Training at the Foreign Service training institute gives me an opportunity to meet colleagues and share experiences, to get a plethora of opinions, useful hints, impressions on countries and Foreign Affairs life and practice. All Foreign Service Officers pass through FSI now and again - some are training for their first assignment, like me, some are coming back to the USA for the first time in 8 years to get a little training so they can go out and do it again. Talking to these veterans is often one of the most useful and most interesting part of a day.

However, a great piece of advice I got from a more seasoned colleague: no two officers have the same experience nor the same point of view, so be careful making any decisions or forming any expectations based on the stories of one person.

I have come to believe that immigration is one of the things that makes the United States a great country. Restricting the flow of smart and ambitious people that want to come to this country to build their home and life will strangle off one of the US's greatest comparative advantages.

I was struck, however, by the candor of a conversation I had with a colleague who had worked as a Consular Officer in a country where, like Jamaica, there are a large number of applicants for both Immigrant and Non Immigrant  Visas as well as a high occurrence of fraud in these Visa applications. No matter how liberal your views on immigration, this person told me, by the time you finish 12 months of interviewing 50 or more people a day, you are going to feel differently. Having people lie to you, over and over and over, the person said, wears you down, adding that many people have no respect for you as a representative of the United States or the legal process for the immigration process.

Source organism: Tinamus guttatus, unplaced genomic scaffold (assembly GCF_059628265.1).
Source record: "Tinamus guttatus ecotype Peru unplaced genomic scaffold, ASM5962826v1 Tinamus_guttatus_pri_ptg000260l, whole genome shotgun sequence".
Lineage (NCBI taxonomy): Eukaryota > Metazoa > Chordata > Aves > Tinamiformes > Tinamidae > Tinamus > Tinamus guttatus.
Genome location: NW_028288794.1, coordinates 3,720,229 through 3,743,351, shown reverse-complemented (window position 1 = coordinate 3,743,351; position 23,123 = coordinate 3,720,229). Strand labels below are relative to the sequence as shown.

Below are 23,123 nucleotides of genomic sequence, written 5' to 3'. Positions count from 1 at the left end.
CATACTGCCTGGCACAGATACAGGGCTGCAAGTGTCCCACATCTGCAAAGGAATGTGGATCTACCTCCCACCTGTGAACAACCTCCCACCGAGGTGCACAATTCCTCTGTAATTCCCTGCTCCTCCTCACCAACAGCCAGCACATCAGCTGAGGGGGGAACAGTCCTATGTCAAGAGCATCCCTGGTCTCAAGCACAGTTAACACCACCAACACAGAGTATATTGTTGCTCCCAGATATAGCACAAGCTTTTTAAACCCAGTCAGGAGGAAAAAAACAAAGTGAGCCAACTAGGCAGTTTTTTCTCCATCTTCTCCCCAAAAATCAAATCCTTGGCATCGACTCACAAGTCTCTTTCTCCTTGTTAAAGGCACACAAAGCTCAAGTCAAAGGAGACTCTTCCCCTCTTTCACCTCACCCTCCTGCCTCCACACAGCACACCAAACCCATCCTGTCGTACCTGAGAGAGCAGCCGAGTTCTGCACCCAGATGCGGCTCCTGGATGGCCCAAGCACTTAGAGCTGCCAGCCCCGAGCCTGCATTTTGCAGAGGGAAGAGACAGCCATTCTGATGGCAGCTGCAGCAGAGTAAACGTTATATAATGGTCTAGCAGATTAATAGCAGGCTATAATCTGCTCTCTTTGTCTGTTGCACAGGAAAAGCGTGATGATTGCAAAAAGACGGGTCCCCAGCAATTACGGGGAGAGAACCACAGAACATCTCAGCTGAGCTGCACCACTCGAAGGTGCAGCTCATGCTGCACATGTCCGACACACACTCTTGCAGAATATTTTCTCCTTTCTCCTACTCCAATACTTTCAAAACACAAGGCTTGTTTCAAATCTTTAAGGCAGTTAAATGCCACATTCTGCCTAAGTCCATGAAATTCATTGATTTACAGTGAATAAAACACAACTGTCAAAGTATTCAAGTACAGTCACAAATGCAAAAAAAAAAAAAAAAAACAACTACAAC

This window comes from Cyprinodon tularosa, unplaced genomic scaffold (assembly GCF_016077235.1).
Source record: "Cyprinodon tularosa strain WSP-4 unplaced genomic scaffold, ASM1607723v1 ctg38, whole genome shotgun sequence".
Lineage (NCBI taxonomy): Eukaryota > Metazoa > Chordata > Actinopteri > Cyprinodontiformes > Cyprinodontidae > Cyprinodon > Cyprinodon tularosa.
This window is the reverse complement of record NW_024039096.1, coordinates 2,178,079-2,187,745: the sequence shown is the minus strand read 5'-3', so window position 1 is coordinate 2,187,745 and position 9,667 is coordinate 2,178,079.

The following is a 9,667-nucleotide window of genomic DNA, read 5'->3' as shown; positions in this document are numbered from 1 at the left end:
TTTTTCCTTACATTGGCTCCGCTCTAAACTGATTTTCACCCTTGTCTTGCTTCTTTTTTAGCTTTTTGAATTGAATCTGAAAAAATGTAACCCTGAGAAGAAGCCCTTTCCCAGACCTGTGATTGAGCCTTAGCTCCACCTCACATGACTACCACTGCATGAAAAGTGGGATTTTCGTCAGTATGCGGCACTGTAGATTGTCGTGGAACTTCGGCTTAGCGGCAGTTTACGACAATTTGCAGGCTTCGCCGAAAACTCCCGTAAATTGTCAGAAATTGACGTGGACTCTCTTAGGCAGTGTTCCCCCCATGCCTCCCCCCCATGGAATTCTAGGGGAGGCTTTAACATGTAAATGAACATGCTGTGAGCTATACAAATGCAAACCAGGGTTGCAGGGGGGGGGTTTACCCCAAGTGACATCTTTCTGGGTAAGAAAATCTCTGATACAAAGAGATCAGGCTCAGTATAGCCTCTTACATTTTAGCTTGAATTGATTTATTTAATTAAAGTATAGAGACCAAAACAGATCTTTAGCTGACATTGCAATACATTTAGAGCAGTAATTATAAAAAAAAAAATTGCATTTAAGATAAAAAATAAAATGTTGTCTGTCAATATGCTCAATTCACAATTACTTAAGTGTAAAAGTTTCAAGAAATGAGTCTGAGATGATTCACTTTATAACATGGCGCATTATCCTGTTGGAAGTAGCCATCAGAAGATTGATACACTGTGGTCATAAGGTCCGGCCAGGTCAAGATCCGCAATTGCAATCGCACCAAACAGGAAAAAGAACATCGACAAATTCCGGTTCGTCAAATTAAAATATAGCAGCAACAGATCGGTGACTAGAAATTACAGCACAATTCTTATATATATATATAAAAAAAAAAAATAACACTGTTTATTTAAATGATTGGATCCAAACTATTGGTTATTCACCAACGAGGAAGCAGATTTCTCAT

I am eager to get to Kingston and to have my ideals challenged. I am sure that there are people out there who will lie because they think it will increase their chances of making it into the US. Other, perhaps more optimistic Officers, have told me that people do often fudge the truth in their applications and their interviews, but more often than not it is because they simply do not fully understand the process or realize that the truth does not necessarily disqualify them for a visa.

However, whether I like it or not, it is my responsibility to realize that there are people who want to move across national borders in order to commit crimes or hurt other people. There is a lot of money to be made from moving drugs, for example, to the US. And of course, in a worse case scenario, there are people like the nefarious underwear bomber who boarded a US bound plane on a valid visa.

Thursday, July 08, 2010

Chapter 3, where our hero meets the people and learns the words